Google testing self-driving car

A StreetView car - probably didn't drive itself into the field...we think
A StreetView car - probably didn't drive itself into the field...we think

Google has been testing self-driving cars, with the internet giant testing technology that will ‘fundamentally’ change car usage.

Google used its detailed maps collected with the same technology as its Google Maps Street View project along with video cameras, radar sensors and a laser finder.

“Larry and Sergey founded Google because they wanted to help solve really big problems using technology, blogged Sebastian Thrun.

Safety and efficiency

“And one of the big problems we’re working on today is car safety and efficiency. Our goal is to help prevent traffic accidents, free up people’s time and reduce carbon emissions by fundamentally changing car use.

“So we have developed technology for cars that can drive themselves. Our automated cars, manned by trained operators, just drove from our Mountain View campus to our Santa Monica office and on to Hollywood Boulevard.”

The cars leverage the processing power of Google’s data centres, processing the huge amount of information to guide the car safely and efficiently.

DARPA challenges

Google brought in engineers from the renowned DARPA challenges, and each car still has operators – with the technology giant not quite ready to unleash unmanned vehicles on the world (quite yet).

“We always have a trained safety driver behind the wheel who can take over as easily as one disengages cruise control,” adds the blog post.

“And we also have a trained software operator in the passenger seat to monitor the software.”

So, Google has replaced one driver with two operatives. But, in all seriousness, the company’s project is aimed at increasing road safety and reducing the environmental damage of our road transport.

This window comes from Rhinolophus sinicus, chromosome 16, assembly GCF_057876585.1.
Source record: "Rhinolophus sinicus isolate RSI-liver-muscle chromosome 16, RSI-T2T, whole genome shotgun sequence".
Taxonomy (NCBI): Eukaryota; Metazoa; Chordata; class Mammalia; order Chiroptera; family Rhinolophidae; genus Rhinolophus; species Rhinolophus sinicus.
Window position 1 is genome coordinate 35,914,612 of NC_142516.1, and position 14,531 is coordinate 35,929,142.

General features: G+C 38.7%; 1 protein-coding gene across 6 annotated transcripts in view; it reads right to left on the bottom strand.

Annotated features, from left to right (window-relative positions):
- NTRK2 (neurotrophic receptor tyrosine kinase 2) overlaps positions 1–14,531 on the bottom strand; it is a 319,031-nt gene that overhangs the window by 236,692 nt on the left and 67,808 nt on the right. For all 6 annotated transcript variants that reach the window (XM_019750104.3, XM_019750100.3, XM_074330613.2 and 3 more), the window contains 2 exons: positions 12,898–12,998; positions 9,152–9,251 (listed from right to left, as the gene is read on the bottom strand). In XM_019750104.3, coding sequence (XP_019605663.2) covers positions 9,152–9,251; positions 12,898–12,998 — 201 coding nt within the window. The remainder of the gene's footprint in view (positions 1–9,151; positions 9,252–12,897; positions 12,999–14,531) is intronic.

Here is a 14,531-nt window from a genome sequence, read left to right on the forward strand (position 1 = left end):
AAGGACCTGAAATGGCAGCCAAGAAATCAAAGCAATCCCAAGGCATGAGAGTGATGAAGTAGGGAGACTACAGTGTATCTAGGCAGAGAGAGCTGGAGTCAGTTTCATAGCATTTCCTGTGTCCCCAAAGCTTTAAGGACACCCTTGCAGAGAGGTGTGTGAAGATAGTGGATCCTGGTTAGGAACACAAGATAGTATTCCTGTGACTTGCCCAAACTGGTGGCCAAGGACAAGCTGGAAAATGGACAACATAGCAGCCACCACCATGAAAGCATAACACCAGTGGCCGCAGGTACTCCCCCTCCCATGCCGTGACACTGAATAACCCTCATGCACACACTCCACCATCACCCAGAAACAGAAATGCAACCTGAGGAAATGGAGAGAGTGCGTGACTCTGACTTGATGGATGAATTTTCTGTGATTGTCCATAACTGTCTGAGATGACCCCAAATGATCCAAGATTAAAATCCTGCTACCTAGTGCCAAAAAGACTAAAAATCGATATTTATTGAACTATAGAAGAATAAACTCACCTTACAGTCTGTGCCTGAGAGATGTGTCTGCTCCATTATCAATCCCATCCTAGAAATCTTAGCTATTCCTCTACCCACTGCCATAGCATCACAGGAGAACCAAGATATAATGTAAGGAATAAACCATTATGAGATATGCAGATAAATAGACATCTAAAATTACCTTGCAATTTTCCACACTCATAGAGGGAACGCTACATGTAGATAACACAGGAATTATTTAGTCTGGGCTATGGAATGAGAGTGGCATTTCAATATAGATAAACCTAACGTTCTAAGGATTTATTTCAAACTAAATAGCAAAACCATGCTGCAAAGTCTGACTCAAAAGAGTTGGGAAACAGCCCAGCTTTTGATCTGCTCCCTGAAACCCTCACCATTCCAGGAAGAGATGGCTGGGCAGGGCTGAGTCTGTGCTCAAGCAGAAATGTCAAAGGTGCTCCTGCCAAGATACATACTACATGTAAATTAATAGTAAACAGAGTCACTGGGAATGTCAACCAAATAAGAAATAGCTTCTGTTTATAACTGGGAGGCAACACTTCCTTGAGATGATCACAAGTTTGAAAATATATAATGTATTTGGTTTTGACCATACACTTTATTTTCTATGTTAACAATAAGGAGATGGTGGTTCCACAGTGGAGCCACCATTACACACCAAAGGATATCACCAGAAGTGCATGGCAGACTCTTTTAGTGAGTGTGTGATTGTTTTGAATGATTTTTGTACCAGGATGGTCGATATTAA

“We’ve always been optimistic about technology’s ability to advance society, which is why we have pushed so hard to improve the capabilities of self-driving cars beyond where they are today,” added Thrun.

“While this project is very much in the experimental stage, it provides a glimpse of what transportation might look like in the future thanks to advanced computer science. And that future is very exciting.”

Quite. We reckon they're also working on jet packs, meal-in-a-pill and robot friends as well.

Patrick Goss

Patrick Goss is the ex-Editor in Chief of TechRadar. Patrick was a passionate and experienced journalist, and he has been lucky enough to work on some of the finest online properties on the planet, building audiences everywhere and establishing himself at the forefront of digital content.  After a long stint as the boss at TechRadar, Patrick has now moved on to a role with Apple, where he is the Managing Editor for the App Store in the UK.